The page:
‘Artificial Pancreas’ Found to Outperform Traditional Insulin Pumps in Diabetes Management

A study recently published in The Lancet found that use of a hybrid “artificial pancreas” worked more efficiently than alternative blood sugar therapy for management of diabetes. This research was presented at the European Association for the Study of Diabetes in Berlin, Germany, funded by JDRF, and led by Dr. Roman Hovorka of the University of Cambridge.

Traditional sensor-augmented pump therapy uses an insulin pump coupled with continuous blood sugar monitoring sensors to give glucose readings to the user. With these systems, the wearer of the device is responsible for determining all insulin doses. The closed-loop insulin delivery system, or “artificial pancreas”, also makes use of the insulin pump and glucose sensor but integrates algorithm automated insulin delivery as well. These innovative devices couple this automated insulin delivery with manually initiated insulin dosages as well. The first hybrid closed-loop device was adopted in the clinical setting in 2017 after extensive research vouched for its safety.

Randomly assigning 44 men and 42 females between ages 6-65 with type 1 diabetes, this study compared efficacies of traditional sensor-augmented pump therapy and the newer hybrid closed-loop therapy. After 12 weeks of observations, the researchers found that the those in the closed-loop group showed a significantly higher proportion of time in optimal blood sugar range than those using traditional sensor-augmented pumps. Those in the closed-loop group were found to spend an average of 12 minutes less in the hypoglycemic range than their peers using alternative insulin devices.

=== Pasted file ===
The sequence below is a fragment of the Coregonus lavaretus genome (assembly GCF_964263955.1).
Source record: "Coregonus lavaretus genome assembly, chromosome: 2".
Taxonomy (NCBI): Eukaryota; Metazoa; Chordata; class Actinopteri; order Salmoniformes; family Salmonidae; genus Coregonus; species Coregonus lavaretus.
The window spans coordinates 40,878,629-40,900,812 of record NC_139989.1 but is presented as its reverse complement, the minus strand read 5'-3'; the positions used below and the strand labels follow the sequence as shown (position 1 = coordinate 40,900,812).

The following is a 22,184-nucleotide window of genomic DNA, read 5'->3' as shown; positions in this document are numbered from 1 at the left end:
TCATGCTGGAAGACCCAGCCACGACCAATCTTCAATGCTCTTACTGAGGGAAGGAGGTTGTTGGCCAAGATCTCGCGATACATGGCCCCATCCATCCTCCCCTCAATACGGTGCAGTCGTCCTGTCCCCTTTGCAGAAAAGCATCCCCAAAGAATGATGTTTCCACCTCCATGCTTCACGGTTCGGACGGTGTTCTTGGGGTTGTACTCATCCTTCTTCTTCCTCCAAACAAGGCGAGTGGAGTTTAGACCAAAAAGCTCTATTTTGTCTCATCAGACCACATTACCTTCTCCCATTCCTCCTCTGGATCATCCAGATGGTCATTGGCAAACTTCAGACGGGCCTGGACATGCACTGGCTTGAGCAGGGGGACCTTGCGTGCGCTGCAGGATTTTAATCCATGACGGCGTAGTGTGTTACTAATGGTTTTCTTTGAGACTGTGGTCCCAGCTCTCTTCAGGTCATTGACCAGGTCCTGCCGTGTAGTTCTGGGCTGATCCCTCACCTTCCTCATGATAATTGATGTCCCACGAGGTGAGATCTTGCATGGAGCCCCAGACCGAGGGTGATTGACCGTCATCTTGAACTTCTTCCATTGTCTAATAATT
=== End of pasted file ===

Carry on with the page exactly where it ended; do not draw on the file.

“The use of day-and-night hybrid closed-loop insulin delivery improves glycaemic control while reducing the risk of hypoglycaemia in adults, adolescents and children with type 1 diabetes compared to conventional pump therapy or sensor-augmented pump therapy,” the authors write. “Results from our study together with those from previous studies support the adoption of closed-loop technology in clinical practice across all age groups.”

With these results, those with poorly managed type 1 diabetes can have greater confidence in using this simplified insulin pump. Taking a majority of insulin administration responsibility out of the user’s hands and allowing an algorithm to mediate dosages, this device could potentially serve as the future of diabetes management. In addition to the device’s simplified use, this study shows that the hybrid closed-loop pump may be a more effective means of glucose management than traditional technologies as well.

“Dr Hovorka’s study is significant in that it adds to the ever-growing body of evidence showing that closed-loop insulin delivery systems improve outcomes and reduce burden for people with type 1 diabetes,” said Daniel Finan, Research Director at JDRF. “In particular, this study demonstrates that people with diabetes who have sub-optimal control can benefit greatly from such technology.”

Sources: The Lancet, EurekAlert, MobiHealthNews

Jack holds a biology degree from Penn State University, and has a keen interest in how new medical technologies are changing the future of healthcare. Reach out to Jack if you have a compelling story idea or with feedback about past articles.